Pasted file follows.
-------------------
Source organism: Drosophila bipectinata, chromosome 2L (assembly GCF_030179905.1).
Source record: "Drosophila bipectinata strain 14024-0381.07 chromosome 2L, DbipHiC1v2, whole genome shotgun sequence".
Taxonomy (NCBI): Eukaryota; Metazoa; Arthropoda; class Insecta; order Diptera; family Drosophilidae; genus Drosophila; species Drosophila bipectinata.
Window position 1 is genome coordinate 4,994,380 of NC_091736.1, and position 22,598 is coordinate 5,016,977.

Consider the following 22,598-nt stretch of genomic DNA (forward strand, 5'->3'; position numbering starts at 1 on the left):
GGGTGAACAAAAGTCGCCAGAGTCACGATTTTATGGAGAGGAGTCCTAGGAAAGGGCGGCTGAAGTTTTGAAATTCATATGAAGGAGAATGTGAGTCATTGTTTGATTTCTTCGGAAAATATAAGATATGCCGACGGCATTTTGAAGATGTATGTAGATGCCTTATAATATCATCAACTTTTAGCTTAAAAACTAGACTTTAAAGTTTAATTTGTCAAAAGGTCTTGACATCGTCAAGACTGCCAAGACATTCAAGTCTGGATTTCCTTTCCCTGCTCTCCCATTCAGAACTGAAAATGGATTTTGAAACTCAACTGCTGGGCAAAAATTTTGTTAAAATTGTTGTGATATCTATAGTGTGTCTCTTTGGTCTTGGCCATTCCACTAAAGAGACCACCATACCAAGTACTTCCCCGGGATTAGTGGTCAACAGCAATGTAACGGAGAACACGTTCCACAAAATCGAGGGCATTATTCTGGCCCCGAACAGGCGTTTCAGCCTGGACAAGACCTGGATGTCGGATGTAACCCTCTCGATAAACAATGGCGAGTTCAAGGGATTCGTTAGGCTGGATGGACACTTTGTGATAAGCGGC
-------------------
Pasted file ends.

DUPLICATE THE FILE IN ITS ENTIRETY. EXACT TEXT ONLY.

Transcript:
Source organism: Drosophila bipectinata, chromosome 2L (assembly GCF_030179905.1).
Source record: "Drosophila bipectinata strain 14024-0381.07 chromosome 2L, DbipHiC1v2, whole genome shotgun sequence".
Taxonomy (NCBI): Eukaryota; Metazoa; Arthropoda; class Insecta; order Diptera; family Drosophilidae; genus Drosophila; species Drosophila bipectinata.
Window position 1 is genome coordinate 4,994,380 of NC_091736.1, and position 22,598 is coordinate 5,016,977.

Consider the following 22,598-nt stretch of genomic DNA (forward strand, 5'->3'; position numbering starts at 1 on the left):
GGGTGAACAAAAGTCGCCAGAGTCACGATTTTATGGAGAGGAGTCCTAGGAAAGGGCGGCTGAAGTTTTGAAATTCATATGAAGGAGAATGTGAGTCATTGTTTGATTTCTTCGGAAAATATAAGATATGCCGACGGCATTTTGAAGATGTATGTAGATGCCTTATAATATCATCAACTTTTAGCTTAAAAACTAGACTTTAAAGTTTAATTTGTCAAAAGGTCTTGACATCGTCAAGACTGCCAAGACATTCAAGTCTGGATTTCCTTTCCCTGCTCTCCCATTCAGAACTGAAAATGGATTTTGAAACTCAACTGCTGGGCAAAAATTTTGTTAAAATTGTTGTGATATCTATAGTGTGTCTCTTTGGTCTTGGCCATTCCACTAAAGAGACCACCATACCAAGTACTTCCCCGGGATTAGTGGTCAACAGCAATGTAACGGAGAACACGTTCCACAAAATCGAGGGCATTATTCTGGCCCCGAACAGGCGTTTCAGCCTGGACAAGACCTGGATGTCGGATGTAACCCTCTCGATAAACAATGGCGAGTTCAAGGGATTCGTTAGGCTGGATGGACACTTTGTGATAAGCGGC